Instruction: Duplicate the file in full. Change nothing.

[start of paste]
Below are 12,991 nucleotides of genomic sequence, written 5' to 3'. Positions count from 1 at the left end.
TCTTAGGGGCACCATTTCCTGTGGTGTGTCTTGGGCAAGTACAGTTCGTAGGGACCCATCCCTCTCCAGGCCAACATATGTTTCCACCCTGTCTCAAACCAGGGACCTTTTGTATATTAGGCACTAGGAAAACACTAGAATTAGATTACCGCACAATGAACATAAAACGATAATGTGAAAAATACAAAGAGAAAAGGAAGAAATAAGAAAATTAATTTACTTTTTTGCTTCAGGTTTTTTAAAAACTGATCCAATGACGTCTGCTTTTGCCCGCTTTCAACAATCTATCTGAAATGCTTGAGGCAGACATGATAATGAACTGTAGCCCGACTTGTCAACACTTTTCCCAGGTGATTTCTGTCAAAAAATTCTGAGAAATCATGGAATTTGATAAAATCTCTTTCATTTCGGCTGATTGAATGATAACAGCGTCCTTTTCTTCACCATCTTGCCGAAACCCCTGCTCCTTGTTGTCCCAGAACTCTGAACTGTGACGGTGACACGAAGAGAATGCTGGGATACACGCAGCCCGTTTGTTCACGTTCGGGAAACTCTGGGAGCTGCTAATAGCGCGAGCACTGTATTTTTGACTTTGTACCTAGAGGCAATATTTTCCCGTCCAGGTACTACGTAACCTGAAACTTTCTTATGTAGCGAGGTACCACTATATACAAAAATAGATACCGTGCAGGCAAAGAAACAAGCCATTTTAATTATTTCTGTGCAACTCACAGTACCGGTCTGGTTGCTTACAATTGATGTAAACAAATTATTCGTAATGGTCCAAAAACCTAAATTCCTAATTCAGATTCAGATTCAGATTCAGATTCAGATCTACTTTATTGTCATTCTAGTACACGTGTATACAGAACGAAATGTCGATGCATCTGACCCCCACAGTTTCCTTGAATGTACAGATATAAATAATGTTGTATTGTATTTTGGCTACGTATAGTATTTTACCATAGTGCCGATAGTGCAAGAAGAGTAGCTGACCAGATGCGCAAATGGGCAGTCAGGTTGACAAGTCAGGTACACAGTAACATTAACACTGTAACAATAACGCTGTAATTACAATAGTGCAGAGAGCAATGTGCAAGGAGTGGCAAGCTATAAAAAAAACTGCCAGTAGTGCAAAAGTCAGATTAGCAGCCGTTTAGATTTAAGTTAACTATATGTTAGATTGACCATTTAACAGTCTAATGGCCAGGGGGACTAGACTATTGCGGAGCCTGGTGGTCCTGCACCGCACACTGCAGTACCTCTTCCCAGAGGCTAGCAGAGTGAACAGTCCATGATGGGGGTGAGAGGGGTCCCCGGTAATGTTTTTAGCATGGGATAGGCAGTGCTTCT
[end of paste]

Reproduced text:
Below are 12,991 nucleotides of genomic sequence, written 5' to 3'. Positions count from 1 at the left end.
TCTTAGGGGCACCATTTCCTGTGGTGTGTCTTGGGCAAGTACAGTTCGTAGGGACCCATCCCTCTCCAGGCCAACATATGTTTCCACCCTGTCTCAAACCAGGGACCTTTTGTATATTAGGCACTAGGAAAACACTAGAATTAGATTACCGCACAATGAACATAAAACGATAATGTGAAAAATACAAAGAGAAAAGGAAGAAATAAGAAAATTAATTTACTTTTTTGCTTCAGGTTTTTTAAAAACTGATCCAATGACGTCTGCTTTTGCCCGCTTTCAACAATCTATCTGAAATGCTTGAGGCAGACATGATAATGAACTGTAGCCCGACTTGTCAACACTTTTCCCAGGTGATTTCTGTCAAAAAATTCTGAGAAATCATGGAATTTGATAAAATCTCTTTCATTTCGGCTGATTGAATGATAACAGCGTCCTTTTCTTCACCATCTTGCCGAAACCCCTGCTCCTTGTTGTCCCAGAACTCTGAACTGTGACGGTGACACGAAGAGAATGCTGGGATACACGCAGCCCGTTTGTTCACGTTCGGGAAACTCTGGGAGCTGCTAATAGCGCGAGCACTGTATTTTTGACTTTGTACCTAGAGGCAATATTTTCCCGTCCAGGTACTACGTAACCTGAAACTTTCTTATGTAGCGAGGTACCACTATATACAAAAATAGATACCGTGCAGGCAAAGAAACAAGCCATTTTAATTATTTCTGTGCAACTCACAGTACCGGTCTGGTTGCTTACAATTGATGTAAACAAATTATTCGTAATGGTCCAAAAACCTAAATTCCTAATTCAGATTCAGATTCAGATTCAGATTCAGATCTACTTTATTGTCATTCTAGTACACGTGTATACAGAACGAAATGTCGATGCATCTGACCCCCACAGTTTCCTTGAATGTACAGATATAAATAATGTTGTATTGTATTTTGGCTACGTATAGTATTTTACCATAGTGCCGATAGTGCAAGAAGAGTAGCTGACCAGATGCGCAAATGGGCAGTCAGGTTGACAAGTCAGGTACACAGTAACATTAACACTGTAACAATAACGCTGTAATTACAATAGTGCAGAGAGCAATGTGCAAGGAGTGGCAAGCTATAAAAAAAACTGCCAGTAGTGCAAAAGTCAGATTAGCAGCCGTTTAGATTTAAGTTAACTATATGTTAGATTGACCATTTAACAGTCTAATGGCCAGGGGGACTAGACTATTGCGGAGCCTGGTGGTCCTGCACCGCACACTGCAGTACCTCTTCCCAGAGGCTAGCAGAGTGAACAGTCCATGATGGGGGTGAGAGGGGTCCCCGGTAATGTTTTTAGCATGGGATAGGCAGTGCTTCT